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Alzheimer’s research accelerates at Yale

Medicine@Yale, 2015 - Oct Nov


A federally funded research center will support interdisciplinary efforts and pool resources to focus on Alzheimer’s disease

2015 has been a banner year for the study of Alzheimer’s disease (AD) at Yale. School of Medicine researchers recently published papers about an experimental drug that helps mice with a form of the disease, the role of immune cells in warding it off, and how cellular “garbage disposal” systems may be involved. In June, those discoveries and several recent expansions and investments in research, equipment, and faculty helped win the university an $8.9 million, five-year grant from the National Institutes of Health to fund a new Alzheimer Disease Research Center (ADRC).

Stephen M. Strittmatter, M.D., Ph.D., the Vincent Coates Professor of Neurology, professor of neurobiology, and founding director of the Yale Memory Disorders Clinic (YMDC), is the grant’s principal investigator. He leads the ADRC with co-director Christopher H. Van Dyck, M.D., professor of psychiatry, neurology, and neurobiology and the director of the Alzheimer’s Disease Research Unit (ADRU). The two will help coordinate a small army of Yale physicians and scientists to accelerate research on this debilitating form of dementia.

As one of 29 federally funded AD research centers around the U.S., the Yale ADRC will coordinate the efforts of clinical and research units across the university, among them the ADRU; the Program in Cellular Neuroscience, Neurodegeneration and Repair (Cnnr); the Yale/NIDA Neuroproteomics Center; the Program on Aging; and the YMDC. It will also offer mentorship and pilot funding to up-and-coming researchers who are interested in Alzheimer’s.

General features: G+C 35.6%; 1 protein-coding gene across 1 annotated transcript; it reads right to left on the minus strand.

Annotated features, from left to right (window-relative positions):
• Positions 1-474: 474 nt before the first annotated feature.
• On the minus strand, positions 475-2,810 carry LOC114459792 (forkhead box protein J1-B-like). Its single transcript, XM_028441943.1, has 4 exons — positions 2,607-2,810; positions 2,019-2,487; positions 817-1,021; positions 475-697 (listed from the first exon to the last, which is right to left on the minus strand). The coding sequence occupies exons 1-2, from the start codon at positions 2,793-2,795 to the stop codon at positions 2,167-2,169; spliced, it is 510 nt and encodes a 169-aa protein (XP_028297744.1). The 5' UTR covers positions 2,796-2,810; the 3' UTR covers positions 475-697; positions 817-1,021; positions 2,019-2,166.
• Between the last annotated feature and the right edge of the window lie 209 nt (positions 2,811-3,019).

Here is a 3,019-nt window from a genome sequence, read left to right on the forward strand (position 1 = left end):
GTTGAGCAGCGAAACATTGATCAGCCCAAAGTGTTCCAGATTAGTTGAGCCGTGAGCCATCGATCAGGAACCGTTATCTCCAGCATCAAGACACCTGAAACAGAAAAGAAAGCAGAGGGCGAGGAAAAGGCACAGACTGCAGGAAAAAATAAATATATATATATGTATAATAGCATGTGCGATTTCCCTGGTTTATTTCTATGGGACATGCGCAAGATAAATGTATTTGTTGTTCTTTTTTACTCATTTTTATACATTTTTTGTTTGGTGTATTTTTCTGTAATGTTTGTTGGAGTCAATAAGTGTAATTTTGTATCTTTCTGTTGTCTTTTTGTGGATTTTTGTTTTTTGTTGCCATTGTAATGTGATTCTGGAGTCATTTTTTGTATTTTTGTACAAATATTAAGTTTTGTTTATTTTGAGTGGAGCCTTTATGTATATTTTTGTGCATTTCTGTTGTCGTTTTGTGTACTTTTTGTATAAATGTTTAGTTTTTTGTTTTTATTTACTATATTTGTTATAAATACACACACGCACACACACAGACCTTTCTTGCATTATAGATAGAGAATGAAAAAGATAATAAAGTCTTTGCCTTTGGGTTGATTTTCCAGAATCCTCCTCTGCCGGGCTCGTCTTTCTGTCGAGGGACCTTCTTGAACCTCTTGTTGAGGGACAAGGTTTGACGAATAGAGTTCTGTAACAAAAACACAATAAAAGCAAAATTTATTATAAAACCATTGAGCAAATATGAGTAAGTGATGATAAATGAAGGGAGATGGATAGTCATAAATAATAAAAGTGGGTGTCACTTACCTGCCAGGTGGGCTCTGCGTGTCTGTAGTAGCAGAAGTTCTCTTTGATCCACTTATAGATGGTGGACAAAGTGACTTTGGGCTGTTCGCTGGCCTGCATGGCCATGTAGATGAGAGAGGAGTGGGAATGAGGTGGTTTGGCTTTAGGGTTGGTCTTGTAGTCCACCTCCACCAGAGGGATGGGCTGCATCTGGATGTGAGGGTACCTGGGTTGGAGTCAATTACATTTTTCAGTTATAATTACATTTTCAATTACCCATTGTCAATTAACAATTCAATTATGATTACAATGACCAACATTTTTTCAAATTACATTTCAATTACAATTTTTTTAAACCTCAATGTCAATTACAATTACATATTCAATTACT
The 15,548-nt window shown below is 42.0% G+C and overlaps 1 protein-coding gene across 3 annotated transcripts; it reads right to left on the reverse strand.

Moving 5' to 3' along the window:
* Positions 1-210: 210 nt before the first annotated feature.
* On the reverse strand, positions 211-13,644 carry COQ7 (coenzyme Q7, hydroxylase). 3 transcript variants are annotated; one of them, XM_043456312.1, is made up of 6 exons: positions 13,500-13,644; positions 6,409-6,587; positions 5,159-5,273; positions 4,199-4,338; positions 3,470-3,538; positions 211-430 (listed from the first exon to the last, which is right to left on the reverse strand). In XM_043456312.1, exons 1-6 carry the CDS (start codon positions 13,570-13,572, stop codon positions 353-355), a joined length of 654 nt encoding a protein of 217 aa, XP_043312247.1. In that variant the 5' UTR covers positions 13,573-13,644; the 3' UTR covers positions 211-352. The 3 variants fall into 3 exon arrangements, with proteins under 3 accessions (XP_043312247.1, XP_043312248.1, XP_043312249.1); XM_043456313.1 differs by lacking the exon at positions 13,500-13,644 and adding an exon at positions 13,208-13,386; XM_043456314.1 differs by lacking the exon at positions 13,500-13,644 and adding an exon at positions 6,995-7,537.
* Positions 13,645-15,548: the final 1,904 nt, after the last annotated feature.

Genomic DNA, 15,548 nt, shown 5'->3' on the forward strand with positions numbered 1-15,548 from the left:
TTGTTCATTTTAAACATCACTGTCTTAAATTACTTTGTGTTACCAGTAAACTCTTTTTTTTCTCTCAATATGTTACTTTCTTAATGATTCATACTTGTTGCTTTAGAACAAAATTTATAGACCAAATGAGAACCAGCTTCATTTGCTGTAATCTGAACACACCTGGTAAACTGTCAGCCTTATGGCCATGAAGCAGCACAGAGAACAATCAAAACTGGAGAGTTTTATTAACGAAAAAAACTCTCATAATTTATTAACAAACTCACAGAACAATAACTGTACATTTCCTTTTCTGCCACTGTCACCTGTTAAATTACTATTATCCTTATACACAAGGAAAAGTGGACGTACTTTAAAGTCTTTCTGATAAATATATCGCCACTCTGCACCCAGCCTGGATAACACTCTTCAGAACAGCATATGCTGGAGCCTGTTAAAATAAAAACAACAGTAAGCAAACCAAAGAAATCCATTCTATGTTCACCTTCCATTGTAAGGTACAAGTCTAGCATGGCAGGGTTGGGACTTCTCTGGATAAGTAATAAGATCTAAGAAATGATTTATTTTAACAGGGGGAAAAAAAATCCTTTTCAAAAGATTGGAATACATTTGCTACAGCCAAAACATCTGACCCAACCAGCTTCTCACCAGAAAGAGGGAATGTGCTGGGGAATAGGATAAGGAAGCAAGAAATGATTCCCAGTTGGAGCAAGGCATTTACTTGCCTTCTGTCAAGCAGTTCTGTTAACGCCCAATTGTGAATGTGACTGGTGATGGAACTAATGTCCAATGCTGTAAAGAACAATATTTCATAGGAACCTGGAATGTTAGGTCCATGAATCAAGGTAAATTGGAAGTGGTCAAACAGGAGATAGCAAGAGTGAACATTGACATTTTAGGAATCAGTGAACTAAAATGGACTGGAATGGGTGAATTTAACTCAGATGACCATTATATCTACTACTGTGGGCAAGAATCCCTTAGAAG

Three major lines of research, with an emphasis on the cell biology of Alzheimer’s disease, will headline the ADRC’s efforts. One, headed by Shawn M. Ferguson, Ph.D., assistant professor of cell biology, will study how nerve fibers’ waste-processing units, or lysosomes, can malfunction, potentially contributing to AD. In the second, Strittmatter and Van Dyck will study a key signal-receptor protein in neurons called mGluR5, one that could be targeted by new drugs. Finally, Chun-Hay Alex Kwan, Ph.D., assistant professor of psychiatry and neurobiology, will study how circuits of neurons involved with the neurotransmitter GABA may play a role in the disease.

The ADRC will also establish five new cores, including a Clinical Core built upon the 24-year-old ADRU, and a Biomarker/Pathology Core that will develop new ways to monitor the disease. Both cores will also aggregate samples like blood, brain tissue, and stem cells for broad sharing and study. An Outreach Core will recruit subjects and conduct Alzheimer’s-related community education, particularly for minorities.

Changes at Yale in recent years have paved the way for the university to become a center for Alzheimer’s research. For example, hiring in the Department of Neurology has increased since David Hafler, M.D., the William S. and Lois Stiles Edgerly Professor of Neurology, became chair: its full-time members now number 50, compared with 20 or fewer a decade ago. The YMDC was founded in 2013 under Strittmatter’s direction. Last year, the medical school made an $8.8 million investment in imaging technologies like magnetic resonance (MR) and positron emission tomography (PET). And a general expansion of basic neuroscience research, Van Dyck says, has also made a crucial difference

“With the CNNR and other people ... increasingly getting involved, it really gave us the critical mass to be able to do this,” Van Dyck says. “It’s a huge achievement.”

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